Does Big Data Matter to Indie Filmmakers?
In the age of the internet, a rapidly growing ocean of data is being generated, collected, and in some cases used by marketers to target customers.
And it isn’t just active online user behavior that is being mined by marketers.
Mobile phones are also creating vast amounts of information (e.g., even if your phone is “off,” your phone company keeps "a database of where phones are likely to be" and therefore has a pretty good idea which movie theater is closest to you right now).
And the so-called “internet of things” - enabling data collection from previously dumb appliances and objects – may soon change marketing forever (e.g., it won’t be long before you’ll own a refrigerator that texts you when your milk has reached its sell-by date - but information from your fridge - like treats purchased for a date or upcoming televised sporting event - may also soon trigger movie suggestions in your Netflix queue).
What does all this mean for filmmakers?
We already know that Netflix is mining big data to make user recommendations and to tweak their content acquisition decisions.
And we are beginning to see businesses built around extracting useful information from the vast amounts of online video (e.g., security camera and cellphone videos) "based on what’s going on rather than how they’re described."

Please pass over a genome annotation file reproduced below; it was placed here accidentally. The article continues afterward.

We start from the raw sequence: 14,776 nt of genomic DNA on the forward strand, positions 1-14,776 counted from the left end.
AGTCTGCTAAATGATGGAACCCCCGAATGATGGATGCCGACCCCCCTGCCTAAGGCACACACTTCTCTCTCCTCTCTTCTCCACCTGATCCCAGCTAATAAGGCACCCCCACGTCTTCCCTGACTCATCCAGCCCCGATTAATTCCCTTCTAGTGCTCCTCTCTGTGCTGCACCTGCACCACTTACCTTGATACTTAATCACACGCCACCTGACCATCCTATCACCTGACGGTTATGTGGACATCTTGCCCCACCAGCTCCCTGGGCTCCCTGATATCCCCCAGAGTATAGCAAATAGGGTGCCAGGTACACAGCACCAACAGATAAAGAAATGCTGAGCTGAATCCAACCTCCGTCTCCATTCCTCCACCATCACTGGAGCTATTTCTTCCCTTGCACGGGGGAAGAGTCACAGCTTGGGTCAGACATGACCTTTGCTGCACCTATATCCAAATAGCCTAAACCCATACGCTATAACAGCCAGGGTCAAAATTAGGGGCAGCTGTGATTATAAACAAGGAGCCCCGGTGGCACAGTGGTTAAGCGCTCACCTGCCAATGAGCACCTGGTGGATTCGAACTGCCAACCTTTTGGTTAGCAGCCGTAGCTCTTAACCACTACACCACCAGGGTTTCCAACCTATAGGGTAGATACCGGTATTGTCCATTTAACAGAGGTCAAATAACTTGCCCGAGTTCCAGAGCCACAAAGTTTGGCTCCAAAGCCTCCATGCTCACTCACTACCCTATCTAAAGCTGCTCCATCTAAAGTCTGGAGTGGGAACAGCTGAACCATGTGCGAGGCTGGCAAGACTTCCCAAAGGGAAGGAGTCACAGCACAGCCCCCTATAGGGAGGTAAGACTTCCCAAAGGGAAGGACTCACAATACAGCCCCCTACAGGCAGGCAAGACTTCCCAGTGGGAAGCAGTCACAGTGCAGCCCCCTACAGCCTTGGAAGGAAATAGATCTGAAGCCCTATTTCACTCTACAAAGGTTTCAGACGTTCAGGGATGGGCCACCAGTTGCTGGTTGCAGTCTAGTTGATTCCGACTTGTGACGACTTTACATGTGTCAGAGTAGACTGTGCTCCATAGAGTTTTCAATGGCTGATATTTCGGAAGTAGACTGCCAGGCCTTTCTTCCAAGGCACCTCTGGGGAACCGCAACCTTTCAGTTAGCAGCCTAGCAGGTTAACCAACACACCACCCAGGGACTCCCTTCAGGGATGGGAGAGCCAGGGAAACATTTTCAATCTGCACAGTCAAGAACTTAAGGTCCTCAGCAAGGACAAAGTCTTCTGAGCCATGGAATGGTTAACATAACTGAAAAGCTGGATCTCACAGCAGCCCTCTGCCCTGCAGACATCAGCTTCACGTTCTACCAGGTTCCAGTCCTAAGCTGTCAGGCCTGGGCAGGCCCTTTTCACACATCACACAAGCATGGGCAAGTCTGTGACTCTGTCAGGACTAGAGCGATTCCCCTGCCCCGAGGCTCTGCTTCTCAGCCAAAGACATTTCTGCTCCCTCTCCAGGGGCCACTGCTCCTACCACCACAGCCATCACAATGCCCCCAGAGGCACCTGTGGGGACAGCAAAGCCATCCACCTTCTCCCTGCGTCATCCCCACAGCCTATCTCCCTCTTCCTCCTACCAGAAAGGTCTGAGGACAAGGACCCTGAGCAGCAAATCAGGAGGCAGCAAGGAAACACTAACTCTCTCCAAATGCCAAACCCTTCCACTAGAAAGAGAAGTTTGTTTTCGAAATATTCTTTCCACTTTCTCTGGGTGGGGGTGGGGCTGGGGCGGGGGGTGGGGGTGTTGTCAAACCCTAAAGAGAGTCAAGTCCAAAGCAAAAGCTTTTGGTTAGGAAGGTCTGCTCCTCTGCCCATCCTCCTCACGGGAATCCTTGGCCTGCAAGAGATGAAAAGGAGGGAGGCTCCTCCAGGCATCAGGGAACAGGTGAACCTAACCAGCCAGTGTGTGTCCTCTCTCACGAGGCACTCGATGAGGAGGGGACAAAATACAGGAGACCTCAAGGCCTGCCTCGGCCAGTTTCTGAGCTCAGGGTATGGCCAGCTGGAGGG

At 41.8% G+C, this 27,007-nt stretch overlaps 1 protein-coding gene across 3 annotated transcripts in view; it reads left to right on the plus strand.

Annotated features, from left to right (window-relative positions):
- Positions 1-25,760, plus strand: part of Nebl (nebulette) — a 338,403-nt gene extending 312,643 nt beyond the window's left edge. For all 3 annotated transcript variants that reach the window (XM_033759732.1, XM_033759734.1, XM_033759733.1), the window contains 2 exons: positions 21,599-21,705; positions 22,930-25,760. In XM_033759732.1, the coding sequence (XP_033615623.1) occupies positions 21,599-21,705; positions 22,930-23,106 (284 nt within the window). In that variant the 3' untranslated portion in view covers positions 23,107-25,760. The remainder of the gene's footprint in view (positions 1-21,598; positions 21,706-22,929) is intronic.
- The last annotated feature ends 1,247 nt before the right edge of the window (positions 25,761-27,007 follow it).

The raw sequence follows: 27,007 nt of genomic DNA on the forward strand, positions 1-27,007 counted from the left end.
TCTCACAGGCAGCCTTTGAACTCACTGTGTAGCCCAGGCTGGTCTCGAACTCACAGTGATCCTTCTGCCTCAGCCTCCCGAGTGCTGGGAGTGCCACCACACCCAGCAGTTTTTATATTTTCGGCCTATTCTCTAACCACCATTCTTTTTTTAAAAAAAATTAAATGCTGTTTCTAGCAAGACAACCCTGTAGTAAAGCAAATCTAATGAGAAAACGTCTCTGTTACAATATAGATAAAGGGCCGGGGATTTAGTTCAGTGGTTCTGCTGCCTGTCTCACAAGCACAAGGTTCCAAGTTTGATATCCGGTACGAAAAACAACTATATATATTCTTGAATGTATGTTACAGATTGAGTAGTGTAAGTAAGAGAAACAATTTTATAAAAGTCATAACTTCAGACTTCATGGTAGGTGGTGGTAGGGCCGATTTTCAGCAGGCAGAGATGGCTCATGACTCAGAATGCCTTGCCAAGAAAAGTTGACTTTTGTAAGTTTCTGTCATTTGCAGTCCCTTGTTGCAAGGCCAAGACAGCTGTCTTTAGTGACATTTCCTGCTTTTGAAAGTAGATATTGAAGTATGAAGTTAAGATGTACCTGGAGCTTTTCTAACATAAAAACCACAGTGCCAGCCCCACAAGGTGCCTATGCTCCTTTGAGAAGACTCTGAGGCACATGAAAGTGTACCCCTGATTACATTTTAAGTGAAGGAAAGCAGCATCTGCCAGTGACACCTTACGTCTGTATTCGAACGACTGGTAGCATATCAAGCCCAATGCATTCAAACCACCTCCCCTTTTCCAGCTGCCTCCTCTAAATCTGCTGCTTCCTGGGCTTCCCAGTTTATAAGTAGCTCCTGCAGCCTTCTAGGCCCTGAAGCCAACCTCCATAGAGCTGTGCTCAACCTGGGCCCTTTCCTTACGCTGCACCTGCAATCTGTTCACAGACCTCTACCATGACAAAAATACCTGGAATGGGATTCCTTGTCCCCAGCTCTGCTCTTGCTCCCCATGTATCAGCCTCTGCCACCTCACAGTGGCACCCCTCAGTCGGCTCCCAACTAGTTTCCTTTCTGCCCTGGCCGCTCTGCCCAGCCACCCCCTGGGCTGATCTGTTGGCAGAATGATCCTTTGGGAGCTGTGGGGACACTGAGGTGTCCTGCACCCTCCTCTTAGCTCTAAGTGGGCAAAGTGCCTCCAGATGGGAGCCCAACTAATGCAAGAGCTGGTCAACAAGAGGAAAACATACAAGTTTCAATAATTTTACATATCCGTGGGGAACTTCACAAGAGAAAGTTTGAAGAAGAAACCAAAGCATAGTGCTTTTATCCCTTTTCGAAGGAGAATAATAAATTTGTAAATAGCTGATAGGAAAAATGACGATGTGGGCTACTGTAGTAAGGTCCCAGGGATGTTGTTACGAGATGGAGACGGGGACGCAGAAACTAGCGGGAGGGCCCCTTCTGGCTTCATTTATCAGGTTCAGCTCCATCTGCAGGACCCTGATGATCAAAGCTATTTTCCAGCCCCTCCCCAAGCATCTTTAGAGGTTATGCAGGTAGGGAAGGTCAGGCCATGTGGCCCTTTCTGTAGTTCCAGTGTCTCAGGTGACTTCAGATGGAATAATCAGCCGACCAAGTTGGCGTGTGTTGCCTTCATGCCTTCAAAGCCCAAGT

But how will this new world of so-called “big data” impact individual small budget filmmakers?
Does big data even matter to indie filmmakers?
Isn’t big data just a tool for marketing to mass audiences?
A crutch that will kill creativity?
The enemy of indie film?
The idea that data can be analyzed in a creative way to help make marketing decisions is something that has been axiomatic in the big studios for decades.
(Long before there was an internet, my first steady gig in Hollywood was shuttling videotapes and questionnaires to-and-from test screenings conducted by the studios back in the 1970s. We called it “audience studies” back then – and I know from first-hand experience that the data we were collecting was deeply flawed.)
Still, it’s a mistake to allow Old World ideas about the flaws of “audience studies” to cloud our vision of how big data might help us now.
Today the flood of information being generated by digital devices and their users is poised to change how indie films are financed and marketed in fundamental ways.
For indie filmmakers to benefit from the New World, we first need to understand how big data works and to abandon our biases and misconceptions about market research.
The first misconception to discard?
Isn't big data just that stuff being collected by the government and multinationals?
While it takes big money to collect and organize vast amounts of data, the term “big data” also refers to how specific datasets are used – for example, how an indie filmmaker might analyze information about what movies cable subscribers are watching on VOD to yield predictive information based on key correlations (e.g., fans of gore who live within 5 miles of a particular theater).